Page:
Jonny Hawley says...
A decent first half
Performances don’t equal points, but the first half (until Dan Neil was sent off) was largely ‘won’ by Sunderland.
We had the better chances, limited Middlesbrough on the ball, and were generally good value, if slightly unfortunate not to lead when Patrick Roberts’ mazy run and shot ended in a save from Seny Dieng’s studs.
This is a minor positive, but it is a positive.
Middlesbrough will be there or thereabouts this season, and to match them for the first half and create openings that resulted in chances is something we should take heart from, particularly with our well-documented woes at home.
No serious injuries
Yes, it’s that bad. At least nobody is going miss a few months, thank God.
Welcome to ‘The Jarred Gillett Show’
I’m having to actively calm myself here, because what was this guy playing at?
Sending Dan Neil off under different circumstances may be potentially excusable but in the context of that game, it was unforgivable.
No yellow card for Sam Greenwood for raking his studs down a shin bone? Yellow cards given out like confetti for non-fouls, inconsistency abound, no control of the occasion, and just an all round shocker from a supposed Premier League referee.
Don’t mistake this for sour grapes, either, because Isiah Jones shouldn’t have been booked for ‘fouling’ Abdoullah Ba, for example.
Gillett just didn’t have a clue, and sending off Neil just stunk of someone high on their own supply, desperate for a headline and lacking a functioning spine. Pathetic.
A second half collapse
The second half was abysmal.
Watching it unfold, I could only bring myself to chuckle as the second, third and fourth goals went in, and I was still struggling to process the red card, to be honest.
On the other hand, I’m just a fan sat on my sofa with a telly remote in my hand, so I’m supposed to be able to give up when we’re getting beat!
The eleven, then ten men who were on the pitch should’ve been competing for every single loose ball and challenge, and battling until the ninety minutes had elapsed and the final whistle had gone.
It wasn’t helped by Tony Mowbray’s rather bold insistence that we played with no midfield after going down to ten men, but our lads showed an alarming lack of fight to allow Middlesbrough free rein to notch goal after goal in the second half.
I’m willing to forgive it as a one off but if that happens again, alarm bells should be ringing.
Kelvin Beattie says...
Every little thing’s going to be alright!
Well done to those who stayed and for the choruses of ‘Three Little Birds’, as well as clapping the players off at the end.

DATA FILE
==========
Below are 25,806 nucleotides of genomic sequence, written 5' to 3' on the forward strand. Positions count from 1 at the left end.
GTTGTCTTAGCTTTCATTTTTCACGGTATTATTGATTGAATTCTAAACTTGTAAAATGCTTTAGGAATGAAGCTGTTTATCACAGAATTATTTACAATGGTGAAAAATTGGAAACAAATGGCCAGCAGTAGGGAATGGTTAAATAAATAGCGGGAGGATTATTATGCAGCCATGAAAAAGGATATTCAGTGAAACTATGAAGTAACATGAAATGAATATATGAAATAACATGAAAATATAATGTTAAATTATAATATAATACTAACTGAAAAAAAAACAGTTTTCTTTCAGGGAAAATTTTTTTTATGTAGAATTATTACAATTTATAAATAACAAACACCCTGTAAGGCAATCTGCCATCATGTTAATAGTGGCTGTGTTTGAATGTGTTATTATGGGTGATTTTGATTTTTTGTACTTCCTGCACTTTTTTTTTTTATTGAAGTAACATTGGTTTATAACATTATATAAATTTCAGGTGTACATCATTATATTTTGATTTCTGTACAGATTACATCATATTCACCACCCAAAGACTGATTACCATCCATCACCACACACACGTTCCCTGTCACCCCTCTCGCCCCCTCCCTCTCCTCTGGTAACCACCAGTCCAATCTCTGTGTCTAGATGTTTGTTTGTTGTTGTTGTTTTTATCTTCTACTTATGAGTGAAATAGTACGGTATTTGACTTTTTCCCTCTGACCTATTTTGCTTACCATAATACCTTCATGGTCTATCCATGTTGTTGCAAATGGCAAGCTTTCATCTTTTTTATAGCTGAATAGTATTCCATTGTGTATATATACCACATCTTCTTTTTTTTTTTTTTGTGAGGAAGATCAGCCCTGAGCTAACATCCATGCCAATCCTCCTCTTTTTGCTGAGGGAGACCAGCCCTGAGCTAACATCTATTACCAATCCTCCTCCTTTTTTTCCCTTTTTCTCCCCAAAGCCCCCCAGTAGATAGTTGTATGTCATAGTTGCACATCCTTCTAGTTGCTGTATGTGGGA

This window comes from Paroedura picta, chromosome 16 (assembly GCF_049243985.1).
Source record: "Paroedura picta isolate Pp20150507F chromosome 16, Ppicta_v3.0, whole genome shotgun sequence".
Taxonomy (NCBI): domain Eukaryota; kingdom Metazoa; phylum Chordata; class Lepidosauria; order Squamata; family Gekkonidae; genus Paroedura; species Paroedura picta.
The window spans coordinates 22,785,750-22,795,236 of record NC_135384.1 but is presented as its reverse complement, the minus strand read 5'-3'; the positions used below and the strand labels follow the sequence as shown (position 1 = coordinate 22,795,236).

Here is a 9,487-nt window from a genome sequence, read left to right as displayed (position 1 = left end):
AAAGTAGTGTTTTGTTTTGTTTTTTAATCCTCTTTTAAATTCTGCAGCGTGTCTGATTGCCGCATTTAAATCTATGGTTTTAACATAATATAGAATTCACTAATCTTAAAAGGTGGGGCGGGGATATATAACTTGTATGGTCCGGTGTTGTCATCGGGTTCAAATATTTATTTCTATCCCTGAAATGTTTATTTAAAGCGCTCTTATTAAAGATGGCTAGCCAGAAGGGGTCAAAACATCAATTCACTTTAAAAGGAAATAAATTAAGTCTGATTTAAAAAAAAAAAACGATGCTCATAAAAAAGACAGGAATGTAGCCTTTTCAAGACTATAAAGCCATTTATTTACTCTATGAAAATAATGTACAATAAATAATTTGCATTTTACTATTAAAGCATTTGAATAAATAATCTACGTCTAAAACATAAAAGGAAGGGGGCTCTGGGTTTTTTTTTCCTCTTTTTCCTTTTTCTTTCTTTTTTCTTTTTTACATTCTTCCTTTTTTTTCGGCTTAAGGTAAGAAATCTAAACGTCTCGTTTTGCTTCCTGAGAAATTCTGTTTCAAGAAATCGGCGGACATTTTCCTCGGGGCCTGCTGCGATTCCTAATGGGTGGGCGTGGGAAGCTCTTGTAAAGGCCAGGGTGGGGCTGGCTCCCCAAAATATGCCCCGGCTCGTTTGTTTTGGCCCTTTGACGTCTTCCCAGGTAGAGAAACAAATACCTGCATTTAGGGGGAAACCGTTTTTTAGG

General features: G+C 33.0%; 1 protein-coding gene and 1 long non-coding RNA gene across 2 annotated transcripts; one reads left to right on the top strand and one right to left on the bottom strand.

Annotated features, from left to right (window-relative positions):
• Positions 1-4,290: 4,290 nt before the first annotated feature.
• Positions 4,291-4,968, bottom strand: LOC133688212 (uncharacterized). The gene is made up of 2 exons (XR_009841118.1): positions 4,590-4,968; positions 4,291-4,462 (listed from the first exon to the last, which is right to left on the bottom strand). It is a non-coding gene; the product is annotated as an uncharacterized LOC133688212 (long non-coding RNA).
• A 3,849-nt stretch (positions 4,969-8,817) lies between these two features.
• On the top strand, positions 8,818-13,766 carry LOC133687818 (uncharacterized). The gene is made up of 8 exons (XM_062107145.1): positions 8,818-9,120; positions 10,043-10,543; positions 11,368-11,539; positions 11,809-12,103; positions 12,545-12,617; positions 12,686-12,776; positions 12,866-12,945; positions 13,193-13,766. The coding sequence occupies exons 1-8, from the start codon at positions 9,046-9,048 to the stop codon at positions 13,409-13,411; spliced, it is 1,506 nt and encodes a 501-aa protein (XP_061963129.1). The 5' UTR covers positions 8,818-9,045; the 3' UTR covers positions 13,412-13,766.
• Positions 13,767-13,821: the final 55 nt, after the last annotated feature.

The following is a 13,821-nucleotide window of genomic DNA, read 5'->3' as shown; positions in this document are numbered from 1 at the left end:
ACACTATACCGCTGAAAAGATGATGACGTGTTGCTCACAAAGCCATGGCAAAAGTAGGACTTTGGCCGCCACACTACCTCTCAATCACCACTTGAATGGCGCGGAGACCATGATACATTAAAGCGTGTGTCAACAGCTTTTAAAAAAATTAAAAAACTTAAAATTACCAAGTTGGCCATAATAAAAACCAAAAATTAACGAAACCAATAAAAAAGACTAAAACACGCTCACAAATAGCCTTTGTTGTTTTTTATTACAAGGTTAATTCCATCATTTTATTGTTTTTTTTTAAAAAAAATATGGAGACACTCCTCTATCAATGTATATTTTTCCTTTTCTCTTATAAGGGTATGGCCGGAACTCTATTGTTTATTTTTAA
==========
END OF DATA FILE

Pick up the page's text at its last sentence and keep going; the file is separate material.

I firmly believe these things are important to players and coaches.
Good performances from Ballard and Patterson
Last-ditch saves and tackles were the order of the day from these two in adversity, as the game developed into a hard lesson for our young team.
Boro got their victory and deserved it. They managed our ten men well and deserved the win. We lost three points but we’ll recover from this, I’m sure.
Not fit to referee!
There’s no doubt the officials had a bad day at the office.
Not just the sending off from our ‘empathetic’ referee, but a number of inconsistent decisions throughout. Having watched the game again, Tommy Smith not being booked for the pull back on Jack Clarke followed by a high boot on Jenson Seelt a moment or two later was an example of his ineptitude.
However, Dan Neil gave him a decision to make having already been harshly booked for an earlier challenge.
Josh Coburn’s head butt in the melee just before half time was missed and Isaiah Jones was offside for the third goal wasn’t picked up by the officials. However, the game had gone by this point.
Taking your ball and going home during a derby?
One of the most disappointing aspects of my day was the mass exodus after the third goal!
Surely we’re a bit better than this? Sometimes we need to suck a bad result up and stand by the team in adversity. Stay the course, folks!
Tom Albrighton says...
Jarred Gillett’s performance
An absolutely hopeless and farcical officiating performance that must go down as one of the worst the Championship has ever seen.
He was spineless for almost the entire game and if you didn’t know better, you would’ve been forgiven for thinking that Middlesbrough had twelve men.
Jarred Gillett’s performance (again)
Just so unbelievably bad.
For a man who claimed to be empathetic on the understanding this game was ‘a derby’ (I’ll let you decide), he was anything but.
The shambolic sending off of Dan Neil for an expletive that’ll be repeated several times on every football pitch in the country this week sums up the general hopelessness of the Aussie.
Jarred Gillett’s performance (third time lucky)
A beyond pathetic display, compounded by a complete inability to penalise Middlesbrough for any infringement.
One would assume that if a commonly-used expletive was worthy of a red card, a studs up and shin-high challenge would also be, and if that wasn’t at least, being penalised twice for diving whilst on a yellow card would be enough for such a stringent referee. Of course, it wasn’t.
Incompetent doesn’t cut it.
Jarred Gillett’s performance (an encore)
My only regret is that this doesn’t extend beyond four paragraphs.
Although he was beyond hopeless, I do express a slight amount of empathy with Gillett, as his general inability isn’t entirely his fault. Instead, the FA’s continued stance and protection of officials only further fuels the incompetency of its referees.
If Mr Gillett had even an ounce of decency, the bare minimum of an apology would be forthcoming, maybe with an extended holiday to boot, but I won’t hold my breath.